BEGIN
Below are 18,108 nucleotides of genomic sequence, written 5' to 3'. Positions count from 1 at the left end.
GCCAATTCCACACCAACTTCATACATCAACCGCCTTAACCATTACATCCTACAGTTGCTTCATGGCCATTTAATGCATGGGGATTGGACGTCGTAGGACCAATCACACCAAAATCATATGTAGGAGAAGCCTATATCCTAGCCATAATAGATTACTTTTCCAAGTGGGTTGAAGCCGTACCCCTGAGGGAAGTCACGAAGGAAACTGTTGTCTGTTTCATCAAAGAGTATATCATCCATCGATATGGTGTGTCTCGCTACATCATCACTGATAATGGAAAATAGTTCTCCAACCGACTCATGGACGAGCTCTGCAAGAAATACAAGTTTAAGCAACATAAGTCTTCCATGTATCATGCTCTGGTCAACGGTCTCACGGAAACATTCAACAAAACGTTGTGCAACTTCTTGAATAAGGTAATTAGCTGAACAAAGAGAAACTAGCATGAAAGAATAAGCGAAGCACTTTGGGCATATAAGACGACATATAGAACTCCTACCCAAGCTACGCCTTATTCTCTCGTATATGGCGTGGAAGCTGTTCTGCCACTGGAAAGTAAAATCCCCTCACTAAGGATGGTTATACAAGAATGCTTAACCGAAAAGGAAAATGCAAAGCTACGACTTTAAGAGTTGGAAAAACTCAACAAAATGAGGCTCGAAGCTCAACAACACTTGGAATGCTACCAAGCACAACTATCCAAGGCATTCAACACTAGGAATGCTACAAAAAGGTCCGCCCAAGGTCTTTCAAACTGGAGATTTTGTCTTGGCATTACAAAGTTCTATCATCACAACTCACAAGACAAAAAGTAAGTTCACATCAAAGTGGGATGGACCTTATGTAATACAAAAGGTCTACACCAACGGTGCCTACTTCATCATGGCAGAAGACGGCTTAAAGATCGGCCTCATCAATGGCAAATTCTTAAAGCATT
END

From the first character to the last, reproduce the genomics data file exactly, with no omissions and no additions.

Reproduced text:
Below are 18,108 nucleotides of genomic sequence, written 5' to 3'. Positions count from 1 at the left end.
GCCAATTCCACACCAACTTCATACATCAACCGCCTTAACCATTACATCCTACAGTTGCTTCATGGCCATTTAATGCATGGGGATTGGACGTCGTAGGACCAATCACACCAAAATCATATGTAGGAGAAGCCTATATCCTAGCCATAATAGATTACTTTTCCAAGTGGGTTGAAGCCGTACCCCTGAGGGAAGTCACGAAGGAAACTGTTGTCTGTTTCATCAAAGAGTATATCATCCATCGATATGGTGTGTCTCGCTACATCATCACTGATAATGGAAAATAGTTCTCCAACCGACTCATGGACGAGCTCTGCAAGAAATACAAGTTTAAGCAACATAAGTCTTCCATGTATCATGCTCTGGTCAACGGTCTCACGGAAACATTCAACAAAACGTTGTGCAACTTCTTGAATAAGGTAATTAGCTGAACAAAGAGAAACTAGCATGAAAGAATAAGCGAAGCACTTTGGGCATATAAGACGACATATAGAACTCCTACCCAAGCTACGCCTTATTCTCTCGTATATGGCGTGGAAGCTGTTCTGCCACTGGAAAGTAAAATCCCCTCACTAAGGATGGTTATACAAGAATGCTTAACCGAAAAGGAAAATGCAAAGCTACGACTTTAAGAGTTGGAAAAACTCAACAAAATGAGGCTCGAAGCTCAACAACACTTGGAATGCTACCAAGCACAACTATCCAAGGCATTCAACACTAGGAATGCTACAAAAAGGTCCGCCCAAGGTCTTTCAAACTGGAGATTTTGTCTTGGCATTACAAAGTTCTATCATCACAACTCACAAGACAAAAAGTAAGTTCACATCAAAGTGGGATGGACCTTATGTAATACAAAAGGTCTACACCAACGGTGCCTACTTCATCATGGCAGAAGACGGCTTAAAGATCGGCCTCATCAATGGCAAATTCTTAAAGCATT